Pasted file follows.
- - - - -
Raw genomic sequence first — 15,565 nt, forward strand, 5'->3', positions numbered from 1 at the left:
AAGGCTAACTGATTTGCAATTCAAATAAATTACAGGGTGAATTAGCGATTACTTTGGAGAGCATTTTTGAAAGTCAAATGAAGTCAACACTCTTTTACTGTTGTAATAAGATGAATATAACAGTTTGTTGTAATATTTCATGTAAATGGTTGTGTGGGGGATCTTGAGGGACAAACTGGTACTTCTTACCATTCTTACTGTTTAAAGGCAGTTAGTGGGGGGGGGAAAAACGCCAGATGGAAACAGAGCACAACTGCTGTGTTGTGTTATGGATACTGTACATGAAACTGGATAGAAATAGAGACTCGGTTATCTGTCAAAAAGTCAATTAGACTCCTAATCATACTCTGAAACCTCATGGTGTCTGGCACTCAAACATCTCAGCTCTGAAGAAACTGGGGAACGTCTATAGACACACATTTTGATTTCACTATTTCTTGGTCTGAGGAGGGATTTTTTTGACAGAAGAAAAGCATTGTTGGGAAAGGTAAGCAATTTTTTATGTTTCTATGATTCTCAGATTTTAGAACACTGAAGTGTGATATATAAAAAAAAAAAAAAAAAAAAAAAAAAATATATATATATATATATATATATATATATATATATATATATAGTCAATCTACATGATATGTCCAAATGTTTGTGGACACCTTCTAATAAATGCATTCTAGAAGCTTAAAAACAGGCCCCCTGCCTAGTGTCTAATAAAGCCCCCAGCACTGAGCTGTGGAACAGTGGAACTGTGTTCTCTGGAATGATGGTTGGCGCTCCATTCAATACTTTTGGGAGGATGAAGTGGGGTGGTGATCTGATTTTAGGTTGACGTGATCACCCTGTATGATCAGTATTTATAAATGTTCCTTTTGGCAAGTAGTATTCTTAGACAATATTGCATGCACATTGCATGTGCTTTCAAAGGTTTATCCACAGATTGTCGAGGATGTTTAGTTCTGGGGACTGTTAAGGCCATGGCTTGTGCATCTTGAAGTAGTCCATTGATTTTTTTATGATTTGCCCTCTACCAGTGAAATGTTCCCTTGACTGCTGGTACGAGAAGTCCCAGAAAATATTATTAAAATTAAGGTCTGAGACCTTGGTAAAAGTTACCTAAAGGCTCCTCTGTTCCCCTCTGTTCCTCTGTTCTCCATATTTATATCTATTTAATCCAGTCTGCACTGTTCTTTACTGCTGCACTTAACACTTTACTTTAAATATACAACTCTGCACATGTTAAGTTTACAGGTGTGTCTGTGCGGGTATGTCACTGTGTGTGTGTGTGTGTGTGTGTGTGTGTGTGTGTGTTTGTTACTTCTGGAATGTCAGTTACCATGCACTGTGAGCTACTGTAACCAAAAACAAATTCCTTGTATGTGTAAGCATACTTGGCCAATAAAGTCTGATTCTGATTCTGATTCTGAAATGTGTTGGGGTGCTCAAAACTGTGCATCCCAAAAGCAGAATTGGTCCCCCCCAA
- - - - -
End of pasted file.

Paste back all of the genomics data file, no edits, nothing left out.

Raw genomic sequence first — 15,565 nt, forward strand, 5'->3', positions numbered from 1 at the left:
AAGGCTAACTGATTTGCAATTCAAATAAATTACAGGGTGAATTAGCGATTACTTTGGAGAGCATTTTTGAAAGTCAAATGAAGTCAACACTCTTTTACTGTTGTAATAAGATGAATATAACAGTTTGTTGTAATATTTCATGTAAATGGTTGTGTGGGGGATCTTGAGGGACAAACTGGTACTTCTTACCATTCTTACTGTTTAAAGGCAGTTAGTGGGGGGGGGAAAAACGCCAGATGGAAACAGAGCACAACTGCTGTGTTGTGTTATGGATACTGTACATGAAACTGGATAGAAATAGAGACTCGGTTATCTGTCAAAAAGTCAATTAGACTCCTAATCATACTCTGAAACCTCATGGTGTCTGGCACTCAAACATCTCAGCTCTGAAGAAACTGGGGAACGTCTATAGACACACATTTTGATTTCACTATTTCTTGGTCTGAGGAGGGATTTTTTTGACAGAAGAAAAGCATTGTTGGGAAAGGTAAGCAATTTTTTATGTTTCTATGATTCTCAGATTTTAGAACACTGAAGTGTGATATATAAAAAAAAAAAAAAAAAAAAAAAAAAATATATATATATATATATATATATATATATATATATATATATAGTCAATCTACATGATATGTCCAAATGTTTGTGGACACCTTCTAATAAATGCATTCTAGAAGCTTAAAAACAGGCCCCCTGCCTAGTGTCTAATAAAGCCCCCAGCACTGAGCTGTGGAACAGTGGAACTGTGTTCTCTGGAATGATGGTTGGCGCTCCATTCAATACTTTTGGGAGGATGAAGTGGGGTGGTGATCTGATTTTAGGTTGACGTGATCACCCTGTATGATCAGTATTTATAAATGTTCCTTTTGGCAAGTAGTATTCTTAGACAATATTGCATGCACATTGCATGTGCTTTCAAAGGTTTATCCACAGATTGTCGAGGATGTTTAGTTCTGGGGACTGTTAAGGCCATGGCTTGTGCATCTTGAAGTAGTCCATTGATTTTTTTATGATTTGCCCTCTACCAGTGAAATGTTCCCTTGACTGCTGGTACGAGAAGTCCCAGAAAATATTATTAAAATTAAGGTCTGAGACCTTGGTAAAAGTTACCTAAAGGCTCCTCTGTTCCCCTCTGTTCCTCTGTTCTCCATATTTATATCTATTTAATCCAGTCTGCACTGTTCTTTACTGCTGCACTTAACACTTTACTTTAAATATACAACTCTGCACATGTTAAGTTTACAGGTGTGTCTGTGCGGGTATGTCACTGTGTGTGTGTGTGTGTGTGTGTGTGTGTGTGTGTGTTTGTTACTTCTGGAATGTCAGTTACCATGCACTGTGAGCTACTGTAACCAAAAACAAATTCCTTGTATGTGTAAGCATACTTGGCCAATAAAGTCTGATTCTGATTCTGATTCTGAAATGTGTTGGGGTGCTCAAAACTGTGCATCCCAAAAGCAGAATTGGTCCCCCCCAA